In Lewis this pattern is seen in a number of children: Shasta and Aravis from The Horse and His Boy, Jill from The Silver Chair, and Digory and Polly from The Magician's Nephew. Again, however, Edmund and Eustace provide us with the best examples; both begin as thoroughly obnoxious, childish little creatures, mature into spiritually damnable children, and, after profound personal experiences with Aslan that lead to self-realization, emerge as redeemed, "whole" creatures. Although each is blind to his unwhole nature at the beginning, each eventually sees the truth about himself and turns out to be a fruitful, productive, whole person. In MacDonald, more often than not, it is an adult who is childish, and, thus, in need of being made childlike. Mr. Vane in Lilith is a striking example. Throughout most of the story he is vain, short-sighted, ego-centric, conceited, stubborn, and over-confident. It is only through his relationship with Mr. Raven (Adam) and after a series of misadventures that almost lead to a catastrophe for the innocent who inhabit Lilith's world that Vane finally comes to see his short-comings; and, in the end, after he gains a childlike attitude toward life, he experiences a kind of inner healing.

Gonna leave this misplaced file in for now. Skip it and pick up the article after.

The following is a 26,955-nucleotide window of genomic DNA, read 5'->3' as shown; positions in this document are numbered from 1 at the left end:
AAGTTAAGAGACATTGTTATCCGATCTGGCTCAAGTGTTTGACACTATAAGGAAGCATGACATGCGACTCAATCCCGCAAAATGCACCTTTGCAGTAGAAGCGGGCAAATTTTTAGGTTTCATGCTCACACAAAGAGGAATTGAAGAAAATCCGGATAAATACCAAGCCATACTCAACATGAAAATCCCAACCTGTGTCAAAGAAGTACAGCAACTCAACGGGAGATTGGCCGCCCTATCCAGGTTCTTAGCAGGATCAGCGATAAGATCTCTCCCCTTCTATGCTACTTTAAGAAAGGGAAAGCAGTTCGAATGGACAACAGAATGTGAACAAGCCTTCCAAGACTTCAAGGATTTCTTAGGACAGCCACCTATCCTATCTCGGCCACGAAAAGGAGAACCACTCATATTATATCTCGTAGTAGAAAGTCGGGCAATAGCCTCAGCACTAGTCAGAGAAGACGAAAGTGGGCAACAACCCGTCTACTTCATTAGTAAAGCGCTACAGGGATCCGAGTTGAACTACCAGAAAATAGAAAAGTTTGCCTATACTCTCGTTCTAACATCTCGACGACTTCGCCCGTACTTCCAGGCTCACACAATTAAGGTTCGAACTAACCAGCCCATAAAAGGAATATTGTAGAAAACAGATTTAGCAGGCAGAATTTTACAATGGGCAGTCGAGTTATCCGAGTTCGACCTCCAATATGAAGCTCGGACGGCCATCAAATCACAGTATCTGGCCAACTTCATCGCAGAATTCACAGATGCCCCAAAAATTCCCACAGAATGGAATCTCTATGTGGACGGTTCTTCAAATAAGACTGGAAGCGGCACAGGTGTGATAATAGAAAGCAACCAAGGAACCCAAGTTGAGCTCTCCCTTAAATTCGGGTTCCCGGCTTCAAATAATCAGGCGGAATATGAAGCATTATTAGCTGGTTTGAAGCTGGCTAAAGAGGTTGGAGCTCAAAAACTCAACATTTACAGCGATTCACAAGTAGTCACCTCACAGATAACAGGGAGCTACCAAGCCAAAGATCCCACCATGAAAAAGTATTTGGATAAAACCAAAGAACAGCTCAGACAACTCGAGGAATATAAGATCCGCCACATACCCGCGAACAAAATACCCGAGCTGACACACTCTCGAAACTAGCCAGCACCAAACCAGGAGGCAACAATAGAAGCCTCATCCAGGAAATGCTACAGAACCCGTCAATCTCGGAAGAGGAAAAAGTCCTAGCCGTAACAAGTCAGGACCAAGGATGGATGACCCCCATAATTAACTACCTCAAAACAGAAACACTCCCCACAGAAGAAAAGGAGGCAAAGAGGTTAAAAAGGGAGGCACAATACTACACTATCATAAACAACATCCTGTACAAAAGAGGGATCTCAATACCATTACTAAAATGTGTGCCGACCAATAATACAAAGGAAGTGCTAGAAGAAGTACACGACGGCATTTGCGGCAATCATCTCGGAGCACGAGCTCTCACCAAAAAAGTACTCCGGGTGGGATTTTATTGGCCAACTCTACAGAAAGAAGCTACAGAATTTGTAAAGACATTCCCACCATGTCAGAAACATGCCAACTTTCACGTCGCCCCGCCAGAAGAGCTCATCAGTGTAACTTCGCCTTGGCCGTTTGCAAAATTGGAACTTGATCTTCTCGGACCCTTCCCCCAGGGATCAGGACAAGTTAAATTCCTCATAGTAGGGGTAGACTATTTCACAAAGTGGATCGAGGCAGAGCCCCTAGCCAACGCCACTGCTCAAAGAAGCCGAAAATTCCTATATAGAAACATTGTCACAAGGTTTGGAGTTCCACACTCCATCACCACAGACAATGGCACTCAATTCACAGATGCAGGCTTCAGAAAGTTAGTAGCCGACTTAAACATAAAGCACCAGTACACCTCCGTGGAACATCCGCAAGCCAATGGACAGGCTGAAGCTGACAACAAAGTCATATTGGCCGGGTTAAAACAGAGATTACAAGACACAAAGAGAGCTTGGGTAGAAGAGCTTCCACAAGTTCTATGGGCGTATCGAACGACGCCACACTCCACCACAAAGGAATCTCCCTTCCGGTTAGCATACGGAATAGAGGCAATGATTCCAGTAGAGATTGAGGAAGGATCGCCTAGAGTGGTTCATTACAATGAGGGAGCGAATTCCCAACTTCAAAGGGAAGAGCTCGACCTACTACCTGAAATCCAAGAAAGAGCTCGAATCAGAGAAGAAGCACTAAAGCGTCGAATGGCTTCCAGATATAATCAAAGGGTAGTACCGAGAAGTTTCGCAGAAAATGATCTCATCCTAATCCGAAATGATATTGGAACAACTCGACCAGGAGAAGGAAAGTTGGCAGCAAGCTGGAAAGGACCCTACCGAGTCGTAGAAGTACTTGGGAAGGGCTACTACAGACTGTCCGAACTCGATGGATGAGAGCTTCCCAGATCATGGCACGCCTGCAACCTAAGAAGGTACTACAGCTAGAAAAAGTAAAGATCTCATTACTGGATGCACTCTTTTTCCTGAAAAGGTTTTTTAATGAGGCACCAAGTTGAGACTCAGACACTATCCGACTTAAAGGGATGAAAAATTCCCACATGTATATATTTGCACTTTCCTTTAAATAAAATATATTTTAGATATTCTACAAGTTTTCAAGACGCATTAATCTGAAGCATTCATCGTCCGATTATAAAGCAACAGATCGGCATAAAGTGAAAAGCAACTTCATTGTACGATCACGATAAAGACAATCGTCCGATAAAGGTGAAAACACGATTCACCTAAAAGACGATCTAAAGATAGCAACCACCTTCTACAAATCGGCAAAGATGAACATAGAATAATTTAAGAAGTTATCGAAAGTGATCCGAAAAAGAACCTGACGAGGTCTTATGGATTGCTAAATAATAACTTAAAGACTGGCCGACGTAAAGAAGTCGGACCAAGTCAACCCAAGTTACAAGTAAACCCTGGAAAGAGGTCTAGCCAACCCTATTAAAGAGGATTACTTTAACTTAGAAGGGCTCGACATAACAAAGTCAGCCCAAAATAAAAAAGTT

However, the second kind of character the childlike reader meets is the child (less often the adult) who is much like the childlike reader; that is, this character may evidence innocence, awe, and longing within the story itself. Such characters, of course, are of crucial importance because by identifying with them, we vicariously enter the stories. If we cannot see ourselves in the characters of any tale, whether it be by Lewis, MacDonald, Conrad, Dostoyevsky, or Faulkner, our attention is not likely to be held nor will we be drawn into the fictional world. We must see ourselves in these worlds or we will care little for the stories. Our ability to identify with childlike characters is dependent to a great degree upon how these characters are portrayed. Significantly, childlike characters are not perfect; though they avoid the extremes of the childish character, they are fallible. They err, they make mistakes, they fall short. Two characters who best illustrate childlikeness are Lucy from The Lion, the Witch and the Wardrobe and Irene from MacDonald's The Princess and the Goblin. Both are attractive yet not without fault; in them the childlike reader finds a reflection of himself.